AMD’s software engineers provided some information on the upscaling technology update.
During the busy week of GDC 2023, AMD’s software engineering team presented a technical presentation on FidelityFX Super Resolution (FSR) 3.0, the latest version of their FidelityFX SDK. It goes without saying that the AI upscaling technology will replace the existing version, FSR 2.0, but more crucially, its parent company anticipates that the technology will replace NVIDIA’s own DLSS 3.0 upscaling technology.
In contrast to NVIDIA’s DLSS technology, which needs dedicated hardware and a GPU to function, such as its GeForce RTX Series graphics cards, AMD’s FSR technology is software-based and not entirely dependent on specialised hardware. More crucially, because every iteration of AMD’s upscaling technology has been open-source, practically every discrete graphics card may use it and gain the framerate bump it promises, and FSR 3.0 is no exception.
The functionality might essentially quadruple the framerate improvement already warranted by FSR 2.0, according to the software developers who worked on FSR 3.0. As a result, frame interpolation and resolution upscaling are combined to achieve this. Having said that, it seems that AMD still has some obstacles to overcome.
First off, it is still striving to reduce the whole delay produced by FSR, not only FSR 3.0. An immediate and perfect illustration of this can be found in NVIDIA’s current DLSS 3.0, which uses a new technology called Optical Flow Accelerator and Frame Generation to generate entirely new frames instead of pixels using the Tensor cores and RT cores in an RTX 40 Series GPU (the technology only works with Ada Lovelace cards). Although this approach produces a significant degree of latency, NVIDIA’s Reflex technology is automatically activated anytime DLSS 3.0 is active as a solution to the problem.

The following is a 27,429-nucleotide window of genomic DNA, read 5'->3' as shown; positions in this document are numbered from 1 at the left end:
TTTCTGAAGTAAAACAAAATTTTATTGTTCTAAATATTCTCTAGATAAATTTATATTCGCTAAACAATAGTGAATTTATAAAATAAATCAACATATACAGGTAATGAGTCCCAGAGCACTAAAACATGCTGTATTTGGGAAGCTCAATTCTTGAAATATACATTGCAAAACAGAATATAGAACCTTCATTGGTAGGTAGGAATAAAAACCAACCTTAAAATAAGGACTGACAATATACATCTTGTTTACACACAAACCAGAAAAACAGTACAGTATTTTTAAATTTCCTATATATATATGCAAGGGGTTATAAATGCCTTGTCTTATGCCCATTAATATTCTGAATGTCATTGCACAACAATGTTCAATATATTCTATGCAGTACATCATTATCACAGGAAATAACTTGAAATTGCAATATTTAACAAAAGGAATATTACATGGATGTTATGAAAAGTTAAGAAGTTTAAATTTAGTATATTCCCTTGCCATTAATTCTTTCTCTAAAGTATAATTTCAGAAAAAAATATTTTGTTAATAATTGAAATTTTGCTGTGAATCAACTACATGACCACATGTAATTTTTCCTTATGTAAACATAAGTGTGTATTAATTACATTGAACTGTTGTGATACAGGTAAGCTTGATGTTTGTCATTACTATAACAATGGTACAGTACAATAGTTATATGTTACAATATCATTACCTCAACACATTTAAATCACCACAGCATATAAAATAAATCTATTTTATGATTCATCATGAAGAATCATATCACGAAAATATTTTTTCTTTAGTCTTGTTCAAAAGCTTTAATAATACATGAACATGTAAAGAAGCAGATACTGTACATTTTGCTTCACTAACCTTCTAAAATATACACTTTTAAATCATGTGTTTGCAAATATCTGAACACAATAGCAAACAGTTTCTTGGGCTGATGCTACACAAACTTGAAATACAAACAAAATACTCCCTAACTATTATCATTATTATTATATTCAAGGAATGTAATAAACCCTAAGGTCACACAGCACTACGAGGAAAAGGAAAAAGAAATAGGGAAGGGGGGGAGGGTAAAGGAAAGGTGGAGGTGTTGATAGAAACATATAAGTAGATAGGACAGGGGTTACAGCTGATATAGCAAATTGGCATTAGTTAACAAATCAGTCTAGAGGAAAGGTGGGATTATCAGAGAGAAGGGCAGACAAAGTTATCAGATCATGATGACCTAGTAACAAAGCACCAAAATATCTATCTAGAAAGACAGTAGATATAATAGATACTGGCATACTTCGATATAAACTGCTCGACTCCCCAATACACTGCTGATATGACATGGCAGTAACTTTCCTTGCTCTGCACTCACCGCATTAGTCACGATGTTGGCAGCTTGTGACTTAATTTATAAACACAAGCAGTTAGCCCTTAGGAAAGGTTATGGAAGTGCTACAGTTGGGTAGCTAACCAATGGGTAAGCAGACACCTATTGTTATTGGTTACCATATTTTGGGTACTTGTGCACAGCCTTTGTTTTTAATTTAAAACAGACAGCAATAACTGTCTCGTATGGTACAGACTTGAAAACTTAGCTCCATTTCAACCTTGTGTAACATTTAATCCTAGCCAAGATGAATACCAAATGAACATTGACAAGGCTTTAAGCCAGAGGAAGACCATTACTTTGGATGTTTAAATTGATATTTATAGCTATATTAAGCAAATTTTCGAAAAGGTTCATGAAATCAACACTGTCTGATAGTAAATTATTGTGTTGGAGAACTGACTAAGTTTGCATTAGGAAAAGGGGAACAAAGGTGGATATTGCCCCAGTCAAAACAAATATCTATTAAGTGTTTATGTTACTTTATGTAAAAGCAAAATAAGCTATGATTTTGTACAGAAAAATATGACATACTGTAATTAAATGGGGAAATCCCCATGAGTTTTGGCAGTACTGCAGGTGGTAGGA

Based on the detail of one of its slides, it does seem that AMD is suffering from similar issues with FSR 3.0, and how it plans to overcome the issue is still up in the wind for now. Again, as mentioned earlier, the update will be open source and made available through an MIT license, so game developers and makers should be able to use and edit it, to the point that AMD should soon be able to release application samples and full documentation of its technology. At that point, too, games could then begin implementing the upscaling technology into their games as well.
(Source: AMD, Videocardz)